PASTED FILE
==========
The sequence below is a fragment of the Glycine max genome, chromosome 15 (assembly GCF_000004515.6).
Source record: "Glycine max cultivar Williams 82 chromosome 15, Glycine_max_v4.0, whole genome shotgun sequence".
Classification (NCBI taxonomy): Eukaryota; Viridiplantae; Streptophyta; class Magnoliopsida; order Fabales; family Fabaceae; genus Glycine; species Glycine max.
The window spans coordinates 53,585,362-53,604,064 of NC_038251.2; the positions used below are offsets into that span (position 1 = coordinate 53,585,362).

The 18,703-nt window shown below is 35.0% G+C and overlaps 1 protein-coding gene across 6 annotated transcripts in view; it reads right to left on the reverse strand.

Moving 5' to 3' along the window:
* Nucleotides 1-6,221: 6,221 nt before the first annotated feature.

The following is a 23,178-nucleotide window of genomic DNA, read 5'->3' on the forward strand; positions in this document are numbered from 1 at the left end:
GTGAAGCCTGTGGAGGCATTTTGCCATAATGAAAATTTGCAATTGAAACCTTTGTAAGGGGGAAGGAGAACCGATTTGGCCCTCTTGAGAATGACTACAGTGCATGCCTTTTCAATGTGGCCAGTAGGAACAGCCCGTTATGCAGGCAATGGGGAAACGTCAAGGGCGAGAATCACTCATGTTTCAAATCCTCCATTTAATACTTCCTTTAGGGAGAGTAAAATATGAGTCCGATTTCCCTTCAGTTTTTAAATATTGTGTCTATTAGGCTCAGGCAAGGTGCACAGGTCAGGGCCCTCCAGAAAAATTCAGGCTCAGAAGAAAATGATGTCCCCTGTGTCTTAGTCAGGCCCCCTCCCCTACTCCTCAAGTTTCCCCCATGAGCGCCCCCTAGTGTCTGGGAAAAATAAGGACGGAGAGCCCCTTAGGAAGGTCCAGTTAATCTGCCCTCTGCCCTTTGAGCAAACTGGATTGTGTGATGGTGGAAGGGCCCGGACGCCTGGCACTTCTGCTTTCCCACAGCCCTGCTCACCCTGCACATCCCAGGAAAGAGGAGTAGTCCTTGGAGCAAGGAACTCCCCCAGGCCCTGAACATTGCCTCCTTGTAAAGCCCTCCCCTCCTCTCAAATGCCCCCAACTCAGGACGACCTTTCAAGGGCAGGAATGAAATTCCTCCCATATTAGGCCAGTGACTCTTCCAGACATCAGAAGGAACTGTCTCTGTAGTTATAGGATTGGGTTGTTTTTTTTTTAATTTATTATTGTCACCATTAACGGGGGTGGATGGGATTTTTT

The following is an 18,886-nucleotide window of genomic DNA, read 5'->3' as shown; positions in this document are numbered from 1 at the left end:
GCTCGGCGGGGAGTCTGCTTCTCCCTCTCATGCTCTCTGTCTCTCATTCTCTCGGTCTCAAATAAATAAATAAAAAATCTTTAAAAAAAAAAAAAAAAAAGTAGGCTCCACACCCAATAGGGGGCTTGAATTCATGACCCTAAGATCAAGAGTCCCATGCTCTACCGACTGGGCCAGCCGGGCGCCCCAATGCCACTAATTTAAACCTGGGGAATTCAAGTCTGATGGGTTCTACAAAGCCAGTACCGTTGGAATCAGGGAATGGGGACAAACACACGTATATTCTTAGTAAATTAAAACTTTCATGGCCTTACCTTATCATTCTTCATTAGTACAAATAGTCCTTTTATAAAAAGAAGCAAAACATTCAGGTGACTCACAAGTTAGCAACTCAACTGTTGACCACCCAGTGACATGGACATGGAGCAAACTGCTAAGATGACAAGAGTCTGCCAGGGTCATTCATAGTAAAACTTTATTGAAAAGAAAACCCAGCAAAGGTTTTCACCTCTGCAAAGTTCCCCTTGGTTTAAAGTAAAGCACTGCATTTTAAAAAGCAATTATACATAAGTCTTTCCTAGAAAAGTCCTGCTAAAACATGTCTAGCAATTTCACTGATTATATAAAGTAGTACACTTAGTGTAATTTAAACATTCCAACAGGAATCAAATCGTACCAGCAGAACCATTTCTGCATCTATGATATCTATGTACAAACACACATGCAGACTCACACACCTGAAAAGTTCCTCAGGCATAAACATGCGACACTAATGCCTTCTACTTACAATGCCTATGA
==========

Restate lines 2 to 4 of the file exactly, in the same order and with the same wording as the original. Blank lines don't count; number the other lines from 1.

Source record: "Glycine max cultivar Williams 82 chromosome 15, Glycine_max_v4.0, whole genome shotgun sequence".
Classification (NCBI taxonomy): Eukaryota; Viridiplantae; Streptophyta; class Magnoliopsida; order Fabales; family Fabaceae; genus Glycine; species Glycine max.
The window spans coordinates 53,585,362-53,604,064 of NC_038251.2; the positions used below are offsets into that span (position 1 = coordinate 53,585,362).